Our biggest complaint with this monitor is that its settings are hard to understand and navigate. We normally don’t mind the kitchen-sink approach in a settings menu, but most of this monitor’s options aren’t explained in the documentation. Most people won’t know what many of the features are, or even the difference between some of the viewing modes (like the “FPS 1” and “FPS 2” options nestled under the “Game” preset). How is black stabilization different from dynamic contrast? How do you adjust the monitor’s aspect ratio? What the heck is “Ebu”? What does the monitor’s “panel native” setting mean in its “User Color” mode?
That said, we love the XG2700-4K’s robust multi-picture mode, which lets you use one monitor to view multiple connected sources at once (either in a split screen, a quad-window display, or picture-in-picture). If you have a calibration device, you can tweak the display to your own precise needs, with options to adjust brightness, contrast, sharpness, and gamma, as well as gain, offset, hue, and saturation. If you’re willing to spend the time to learn the nuances of the XG2700-4K, it offers more functionality than our primary pick. For most people, though, the XG2700-4K’s features are overkill and underexplained.
The XG2700-4K earned an Editor’s Choice award from Tom’s Hardware, and it had a rating of 4.6 stars (out of five) across more than 50 total reviews on Amazon at the time we wrote this article. ViewSonic offers a three-year limited warranty for the monitor.
You’re gonna need a bigger desk
The BenQ BL3201PH is a beast. It’s the best 4K monitor you can buy if you have room on your desk for its 32-inch screen. The biggest benefit of a giant 4K monitor is that you might not need to scale your display when running the monitor at its native resolution. That way, you’ll avoid one of the main issues plaguing 4K—third-party apps that look ugly, blurry, or too tiny to use when Windows “embiggens” your on-screen items.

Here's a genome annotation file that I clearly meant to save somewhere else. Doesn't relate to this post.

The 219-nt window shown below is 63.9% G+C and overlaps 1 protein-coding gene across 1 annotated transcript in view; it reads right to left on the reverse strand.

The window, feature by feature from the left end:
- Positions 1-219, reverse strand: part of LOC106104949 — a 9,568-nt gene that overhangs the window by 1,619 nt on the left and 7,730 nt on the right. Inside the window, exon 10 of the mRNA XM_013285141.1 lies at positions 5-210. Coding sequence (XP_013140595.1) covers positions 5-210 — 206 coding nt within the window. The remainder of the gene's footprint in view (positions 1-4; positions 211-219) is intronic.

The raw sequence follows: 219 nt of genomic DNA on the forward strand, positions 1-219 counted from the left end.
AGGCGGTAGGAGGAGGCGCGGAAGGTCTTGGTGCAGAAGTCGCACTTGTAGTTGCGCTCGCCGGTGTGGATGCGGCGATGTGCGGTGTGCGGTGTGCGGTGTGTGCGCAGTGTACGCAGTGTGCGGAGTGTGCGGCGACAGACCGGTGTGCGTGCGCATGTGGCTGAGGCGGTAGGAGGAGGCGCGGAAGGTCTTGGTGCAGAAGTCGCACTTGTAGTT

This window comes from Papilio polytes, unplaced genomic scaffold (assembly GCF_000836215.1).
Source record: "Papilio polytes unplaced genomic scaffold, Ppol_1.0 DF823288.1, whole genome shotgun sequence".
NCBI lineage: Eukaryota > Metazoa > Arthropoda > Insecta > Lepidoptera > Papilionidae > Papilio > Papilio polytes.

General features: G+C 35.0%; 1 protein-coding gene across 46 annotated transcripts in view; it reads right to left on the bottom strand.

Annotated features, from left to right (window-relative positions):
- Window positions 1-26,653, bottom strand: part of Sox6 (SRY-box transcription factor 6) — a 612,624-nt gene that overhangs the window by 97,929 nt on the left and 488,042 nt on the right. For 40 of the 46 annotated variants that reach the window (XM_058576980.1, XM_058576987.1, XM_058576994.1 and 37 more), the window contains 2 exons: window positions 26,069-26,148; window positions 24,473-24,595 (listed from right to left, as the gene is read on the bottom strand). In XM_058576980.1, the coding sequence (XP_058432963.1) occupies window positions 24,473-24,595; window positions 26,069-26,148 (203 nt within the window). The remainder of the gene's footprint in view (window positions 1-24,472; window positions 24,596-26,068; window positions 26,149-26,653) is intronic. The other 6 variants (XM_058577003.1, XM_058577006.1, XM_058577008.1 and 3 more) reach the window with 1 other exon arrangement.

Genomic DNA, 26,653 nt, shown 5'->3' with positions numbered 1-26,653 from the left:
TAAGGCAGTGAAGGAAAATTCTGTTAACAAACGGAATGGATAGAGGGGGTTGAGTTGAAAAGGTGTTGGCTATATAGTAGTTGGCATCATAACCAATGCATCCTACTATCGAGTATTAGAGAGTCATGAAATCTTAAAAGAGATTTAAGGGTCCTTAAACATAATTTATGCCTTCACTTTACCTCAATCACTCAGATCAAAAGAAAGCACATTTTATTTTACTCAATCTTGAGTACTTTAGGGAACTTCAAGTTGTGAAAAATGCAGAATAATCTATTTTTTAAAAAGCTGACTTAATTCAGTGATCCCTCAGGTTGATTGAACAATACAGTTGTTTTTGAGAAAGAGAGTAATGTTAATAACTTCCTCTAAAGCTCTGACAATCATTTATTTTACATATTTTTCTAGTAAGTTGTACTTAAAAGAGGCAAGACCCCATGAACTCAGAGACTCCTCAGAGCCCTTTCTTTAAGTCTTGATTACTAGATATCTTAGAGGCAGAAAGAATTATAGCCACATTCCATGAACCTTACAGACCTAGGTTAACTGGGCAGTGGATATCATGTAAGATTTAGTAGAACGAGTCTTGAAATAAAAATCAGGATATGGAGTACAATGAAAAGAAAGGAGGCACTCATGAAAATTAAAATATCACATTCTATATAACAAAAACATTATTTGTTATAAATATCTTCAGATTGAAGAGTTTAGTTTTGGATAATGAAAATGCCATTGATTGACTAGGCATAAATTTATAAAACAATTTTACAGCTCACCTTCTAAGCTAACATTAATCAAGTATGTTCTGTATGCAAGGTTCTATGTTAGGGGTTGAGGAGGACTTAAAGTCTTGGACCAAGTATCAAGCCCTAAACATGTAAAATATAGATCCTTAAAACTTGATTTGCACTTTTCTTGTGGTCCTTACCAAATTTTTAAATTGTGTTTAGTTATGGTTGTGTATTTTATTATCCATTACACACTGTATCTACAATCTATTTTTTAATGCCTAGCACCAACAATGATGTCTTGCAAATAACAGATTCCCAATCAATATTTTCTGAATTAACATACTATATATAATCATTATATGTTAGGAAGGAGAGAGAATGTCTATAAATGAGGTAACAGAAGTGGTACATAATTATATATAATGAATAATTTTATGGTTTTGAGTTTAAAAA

Of all the large 4K monitors we looked at, the BL3201PH offers the best combination of price and performance, plenty of connectivity, all the right ergonomic adjustments, and a good assortment of features in an easy-to-navigate configuration screen.
Though most of our finalists are factory-calibrated, the BL3201PH is the one exception in this group. Despite its lack of factory calibration, however, in our tests its default color accuracy was still strong—even better than that of some precalibrated monitors we tested. Its Delta E values for grayscales, saturation, and ColorChecker all landed between 1.4 and 1.75 in our CalMAN 2016 tests, results good enough that you probably wouldn’t notice a difference if you had a perfect reference to compare the monitor against.
Adam Simmons of PC Monitors writes that this BenQ monitor is large enough to use without scaling: “Overall we found that this screen size provided something of an optimal UHD experience. We didn’t need to rely on scaling, which can be hit and miss, whilst games and movies benefited in much the same way as on smaller UHD models. Meanwhile the large screen size provided a good level of immersion and a visually engaging experience.”